Although Richard Rodgers and Ocsar Hammerstein II had great success with other partners (Lorenz Hart and Jerome Kern respectively), when they joined forces on 1940’s ground-breaking Oklahoma!, they would write a new Broadway musical. Prior to it, nobody had written a show which truly reflected American life. With Carousel (1945), they would present a tale of small town life about and for the ordinary American. In adapting the Hungarian playwright Ferenc Molnár’s Liliom (1909) to a seaside town on the east coast with its fairground, clambakes and idiomatic accents, Hammerstein’s characters and their sentiments and actions present not only a flawed hero in the central character Billy Bigelow but the many examples of the then average American. Yet it is a tale of hope not only appropriate to a population coming out of World War II but still remains very relevant to the current political situation in Canberra. Bigelow, who is offered the best things in life instead chooses gambling, chauvinism and assault, leading to his suicide. Even though he is given a second chance he cannot revert from his old ways.
Ben Mingay as Billy Bigelow. Photograph © Soda Street Productions
In these troubled times, Carousel is a tale of hope despite many disadvantages and this semi-staged production, directed by SOSA Artistic Director Stuart Maunder, is an ideal salve which extends beyond the usual strictures of staged opera. It features a luxurious cast, with the highly talented conductor (Brett Weymark) just as much at home on Broadway as he was with Sir Michael Tippett’s giant oratorio A Child of Our Time just a week or so ago. Though acted by the cast, who are nicely costumed by Tracey Richardson, there is no scenery and choreography. The chorus is an admirable group with the finest of diction, finesse and power whether they are singing in toto or broken down into male and female choruses according to the show’s demands. Much of this is thanks to the gifted chorus master for the company, Anthony Hunt, who has had much wide-ranging experience.
The idea of casting musical theatre specialist Ben Mingay as Bigelow is an inspired one for not only is he a finely gifted singing actor, he commands the audience’s attention with a wide ranging (bass) baritone of many hues and has mountains of stage presence. He is perhaps at his finest in the early ‘bench scene’ incorporating the gorgeous If I Loved You, partnered here by the delightful lyric soprano Desiree Frahn as his love interest Julie Jordan in the most involving of performances. Mind you, his Soliloquy on his dreams for his expected child was equally strong, changing from the rollicking and brusquely masculine to doting and tender in his hopes for a boy or a girl. Throughout, the spoken dialogue flowed, leading onto these often oh-so-well-known songs and generally the accents, both sung and spoken, were excellent throughout the drama.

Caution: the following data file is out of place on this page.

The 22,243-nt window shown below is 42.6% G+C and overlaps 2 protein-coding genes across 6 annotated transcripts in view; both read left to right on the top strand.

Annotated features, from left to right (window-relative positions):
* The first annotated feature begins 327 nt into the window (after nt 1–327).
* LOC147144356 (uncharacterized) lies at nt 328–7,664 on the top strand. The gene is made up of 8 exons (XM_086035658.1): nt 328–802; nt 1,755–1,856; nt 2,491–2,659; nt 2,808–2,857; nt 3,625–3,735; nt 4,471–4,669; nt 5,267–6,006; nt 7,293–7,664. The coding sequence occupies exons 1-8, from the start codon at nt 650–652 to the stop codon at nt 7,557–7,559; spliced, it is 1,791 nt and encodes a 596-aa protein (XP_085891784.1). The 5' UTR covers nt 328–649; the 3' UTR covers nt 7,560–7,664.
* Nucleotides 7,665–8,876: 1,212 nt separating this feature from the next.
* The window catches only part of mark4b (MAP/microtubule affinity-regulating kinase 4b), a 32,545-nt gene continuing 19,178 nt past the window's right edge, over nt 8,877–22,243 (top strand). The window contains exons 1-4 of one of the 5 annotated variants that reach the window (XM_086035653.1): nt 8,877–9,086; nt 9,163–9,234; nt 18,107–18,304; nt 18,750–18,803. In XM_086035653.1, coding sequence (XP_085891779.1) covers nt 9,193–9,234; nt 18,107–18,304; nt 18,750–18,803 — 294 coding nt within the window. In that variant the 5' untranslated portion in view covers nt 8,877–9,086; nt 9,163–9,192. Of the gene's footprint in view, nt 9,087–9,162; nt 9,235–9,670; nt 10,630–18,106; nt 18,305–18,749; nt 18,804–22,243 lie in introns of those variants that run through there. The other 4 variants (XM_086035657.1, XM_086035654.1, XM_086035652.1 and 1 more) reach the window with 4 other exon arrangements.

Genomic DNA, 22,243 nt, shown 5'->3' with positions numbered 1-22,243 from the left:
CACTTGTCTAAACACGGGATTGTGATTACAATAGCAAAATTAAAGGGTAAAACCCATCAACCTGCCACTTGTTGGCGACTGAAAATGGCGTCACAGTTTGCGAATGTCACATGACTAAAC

Dimity Shepherd as Nettie Fowler with the cast of Carousel. Photograph © Soda Street Productions
As previously mentioned, here was a well-chosen cast wherein each character was brought to life with the utmost conviction and identification. Catherine Campbell as the fairground owner and former lover Mrs Mullin brought a maturity and swagger to the role, sparked no doubt by personal jealousy, which belied her years, while the other ‘baddie’, Billy’s co-gambler and conspirator Jigger (Nicholas Cannon) was a nasty bundle of believable cunning and trickery. The show’s contrasting couple, Carrie Pipperidge and Enoch Snow, were played by two of our finest character singers, Johanna Allen and Benjamin Rashid.
With such a fine cast and fine direction, this semi-staged production showed why Carousel was initially such a groundbreaking show. Hammerstein had brought something new and unique to musical theatre with his unparalleled use of the American vernacular, and the seamless movement from speech to song remains effortless. After all these years, with such a gifted cast such as this one, the show can still remain both affecting and refreshing. Carousel would prove to be the way to the future for it was also at this time that the young Stephen Sondheim was taken under the nurturing wing of Hammerstein. And of course Hammerstein’s protégé Sondheim and this production’s Bigelow, Ben Mingay, will be brought together by State Opera South Australia in May for the macabre but highly enjoyable romp that is Sweeney Todd.